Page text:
What Does the Cervix Do?

Women typically talk about the cervix in relation to childbirth, or in relation to having a Pap smear. However, many are unaware of what the cervix is and how it functions. Find out more about how the cervix plays an important role in the female reproduction system.

What You Need to Know About Your Cervix

The cervix is the lower portion of the uterus. It is approximately two inches long, and it's tubular in shape.

It widens during childbirth to allow for the passage of the baby. It also allows for the passage of menstrual fluid from the uterus, and sperm needs to travel through the cervix in order to reach the uterus.

The cervix is vulnerable to several health conditions, such as chronic inflammation, polyps, dysplasia, and cancer. Unfortunately, cervical conditions rarely present symptoms in the early stages; therefore, a regular Pap smear from a gynecologist is vital. A Pap smear can identify abnormal cervical changes long before they become cancerous.

cervical cancer diagnosis


Cervical cancer screening guidelines that were updated by the American College of Obstetricians and Gynecologists (ACOG) in April 2021 suggest:

  • Women should have their first Pap smear at age 21.
  • Women aged 21 to 29 years should have a Pap test alone every three years. Primary HPV testing can be considered for the average risk patient aged 25 to 29.
  • Women aged 30 to 65 years should have a Pap test and an HPV test (co-testing) every 5 years. It also is acceptable to have a Pap test alone every three years or primary HPV testing alone every five years (using FDA approved primary testing)
  • Women age 65 or older can stop having cervical cancer screenings if they do not have a history of moderate or severe abnormal cervical cells or cervical cancer, and if they have had either three negative Pap test results in a row or two negative co-test results or negative HPV tests in a row within the past 10 years, if the most recent test were performed within the recommended screening times.
  • Women who have had a hysterectomy should ask their doctor about whether or not they still need screening. The answer depends on several factors, including whether the cervix was removed, why the hysterectomy was needed, and whether there's a history of moderate or severe cervical cell changes or cervical cancer. Even if the cervix is removed at the time of the hysterectomy, if you have a history of cervical cancer or cervical cell changes, you should continue to have screenings for 25 years after the time of your surgery.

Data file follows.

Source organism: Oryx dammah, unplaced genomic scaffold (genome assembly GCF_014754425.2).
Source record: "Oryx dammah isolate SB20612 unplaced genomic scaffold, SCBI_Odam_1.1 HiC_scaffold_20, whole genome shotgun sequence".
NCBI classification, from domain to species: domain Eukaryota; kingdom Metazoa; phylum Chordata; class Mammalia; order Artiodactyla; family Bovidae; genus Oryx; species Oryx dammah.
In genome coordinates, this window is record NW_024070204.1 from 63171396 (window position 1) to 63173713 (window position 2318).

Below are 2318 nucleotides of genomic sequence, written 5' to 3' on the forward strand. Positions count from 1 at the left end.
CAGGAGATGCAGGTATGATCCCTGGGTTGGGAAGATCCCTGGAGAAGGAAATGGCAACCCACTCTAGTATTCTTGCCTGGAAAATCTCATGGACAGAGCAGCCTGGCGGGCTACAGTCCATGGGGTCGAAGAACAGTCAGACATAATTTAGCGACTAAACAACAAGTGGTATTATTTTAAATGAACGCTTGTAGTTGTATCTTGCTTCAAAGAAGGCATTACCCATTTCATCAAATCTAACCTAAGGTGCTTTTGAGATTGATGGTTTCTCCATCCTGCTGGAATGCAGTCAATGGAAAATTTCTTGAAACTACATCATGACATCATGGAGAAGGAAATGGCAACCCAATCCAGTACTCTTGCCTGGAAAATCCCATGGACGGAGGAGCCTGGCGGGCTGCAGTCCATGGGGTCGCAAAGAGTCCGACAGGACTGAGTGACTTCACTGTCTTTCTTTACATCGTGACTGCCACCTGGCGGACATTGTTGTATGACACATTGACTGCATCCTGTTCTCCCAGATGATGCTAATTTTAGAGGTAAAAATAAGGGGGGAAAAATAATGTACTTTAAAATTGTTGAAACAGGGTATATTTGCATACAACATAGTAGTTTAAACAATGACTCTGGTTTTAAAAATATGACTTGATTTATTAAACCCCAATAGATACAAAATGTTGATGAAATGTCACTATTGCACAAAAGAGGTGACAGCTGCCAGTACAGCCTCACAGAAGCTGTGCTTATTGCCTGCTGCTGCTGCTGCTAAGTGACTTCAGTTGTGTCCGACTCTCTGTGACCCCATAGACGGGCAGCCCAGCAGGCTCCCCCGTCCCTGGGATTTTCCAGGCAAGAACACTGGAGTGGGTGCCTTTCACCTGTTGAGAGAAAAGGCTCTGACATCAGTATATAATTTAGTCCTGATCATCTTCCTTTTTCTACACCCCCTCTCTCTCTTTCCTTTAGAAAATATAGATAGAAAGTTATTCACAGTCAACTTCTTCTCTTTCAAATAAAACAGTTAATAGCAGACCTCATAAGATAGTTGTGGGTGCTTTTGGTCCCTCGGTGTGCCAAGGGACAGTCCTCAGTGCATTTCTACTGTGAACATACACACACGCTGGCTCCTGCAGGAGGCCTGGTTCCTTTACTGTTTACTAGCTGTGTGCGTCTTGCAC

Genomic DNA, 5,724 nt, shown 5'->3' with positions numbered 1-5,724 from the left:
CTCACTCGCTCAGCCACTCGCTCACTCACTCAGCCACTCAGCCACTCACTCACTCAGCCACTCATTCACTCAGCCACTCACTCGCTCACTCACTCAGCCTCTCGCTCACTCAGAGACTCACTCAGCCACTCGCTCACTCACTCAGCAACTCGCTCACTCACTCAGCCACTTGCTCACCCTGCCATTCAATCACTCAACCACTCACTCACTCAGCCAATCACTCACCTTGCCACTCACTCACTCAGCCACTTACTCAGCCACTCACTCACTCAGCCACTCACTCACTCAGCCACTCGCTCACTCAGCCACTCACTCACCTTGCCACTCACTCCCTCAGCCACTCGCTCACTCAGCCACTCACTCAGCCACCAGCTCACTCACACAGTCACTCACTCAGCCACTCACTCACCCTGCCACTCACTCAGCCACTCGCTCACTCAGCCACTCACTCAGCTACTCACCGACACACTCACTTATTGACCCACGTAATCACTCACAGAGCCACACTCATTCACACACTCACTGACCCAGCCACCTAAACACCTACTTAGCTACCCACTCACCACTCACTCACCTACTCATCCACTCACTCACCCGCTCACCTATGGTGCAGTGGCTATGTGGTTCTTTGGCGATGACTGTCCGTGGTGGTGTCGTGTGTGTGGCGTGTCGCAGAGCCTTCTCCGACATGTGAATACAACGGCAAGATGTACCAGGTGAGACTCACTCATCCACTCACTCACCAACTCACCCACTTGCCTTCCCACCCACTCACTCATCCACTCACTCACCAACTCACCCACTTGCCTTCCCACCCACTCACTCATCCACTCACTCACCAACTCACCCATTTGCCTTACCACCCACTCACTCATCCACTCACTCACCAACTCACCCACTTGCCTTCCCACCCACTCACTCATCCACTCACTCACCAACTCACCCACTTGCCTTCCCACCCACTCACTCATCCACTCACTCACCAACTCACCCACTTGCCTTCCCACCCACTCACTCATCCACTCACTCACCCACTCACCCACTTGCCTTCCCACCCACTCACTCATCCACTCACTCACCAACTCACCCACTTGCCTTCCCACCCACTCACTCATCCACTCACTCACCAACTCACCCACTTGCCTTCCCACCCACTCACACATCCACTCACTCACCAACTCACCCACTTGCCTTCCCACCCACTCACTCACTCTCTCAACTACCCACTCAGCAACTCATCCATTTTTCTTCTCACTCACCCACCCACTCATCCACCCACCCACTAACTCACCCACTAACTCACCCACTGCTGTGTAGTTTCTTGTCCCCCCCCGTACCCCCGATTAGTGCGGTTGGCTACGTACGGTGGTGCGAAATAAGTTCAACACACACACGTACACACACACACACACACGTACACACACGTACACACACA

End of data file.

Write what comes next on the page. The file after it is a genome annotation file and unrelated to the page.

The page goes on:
Anatomy of the Cervix

Several key components contribute to cervical function. These areas of the cervix are often discussed during pregnancy, Pap smears, and colposcopy exams. It is important to become familiar with them so you can understand possible changes occurring in your cervix. This knowledge will also help you understand tests, like the Pap smear or colposcopy.

  • Endocervical Canal: This is the potential space in the center of the tube of tissue that is the cervix. During a colposcopy, the doctor may take a sample of cells in the endocervical canal. This is called an endocervical curettage (ECC).
  • Ectocervix: This is the lower part of the cervix that protrudes into the vagina.
  • Internal Os: This part of the cervix is closest to the uterus. During pregnancy and childbirth, you may hear the doctor speak about the "os."
  • External Os: This is the opening of the ectocervix.
  • Transformation Zone: This is also called the "TZ" for short. This is the area of the cervix where cervical dysplasia commonly occurs. The transformation zone is often discussed during a colposcopy exam.

Again, having regular Pap smears is imperative to detect any early changes in cervical cells that may lead to cervical cancer; however, you should know that the majority of abnormal Pap smears do not mean you have cancer.

Frequently Asked Questions

  • Where is the cervix?

    The cervix is the lower part of the uterus (womb). It makes up the passage between the vagina and uterus.

  • How long does it take sperm to reach the cervix?

    After ejaculation, it can take sperm only one minute or even less to reach the the cervix. Studies on sperm migration show that sperm take two to 10 minutes to reach the fallopian tubes, the area where fertilization occurs.

  • Is it safe to have a Pap smear while pregnant?

    Yes, it is safe to have a Pap smear while pregnant. The only potential risk is slight superficial bleeding caused by insertion or removal of the speculum (an instrument used to widen the vagina).

  • Do men have a cervix?

    No; at birth, men do not have a cervix. However, transgender men can have one, and may be at risk for cervical cancer.

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4 Sources
Verywell Health uses only high-quality sources, including peer-reviewed studies, to support the facts within our articles. Read our editorial process to learn more about how we fact-check and keep our content accurate, reliable, and trustworthy.
  1. American College of Obstetricians and Gynecologists. Cervical Cancer Screening.

  2. American College of Obstetricians and Gynecologists. Colposcopy.

  3. Custers M, Flierman A, Maas P, et al. Immobilisation versus immediate mobilisation after intrauterine insemination: randomised controlled trialBMJ 2009;339:b4080. doi:10.1136/bmj.b4080

  4. University of California, San Francisco (UCSF) Transgender Care. Screening for cervical cancer in transgender men.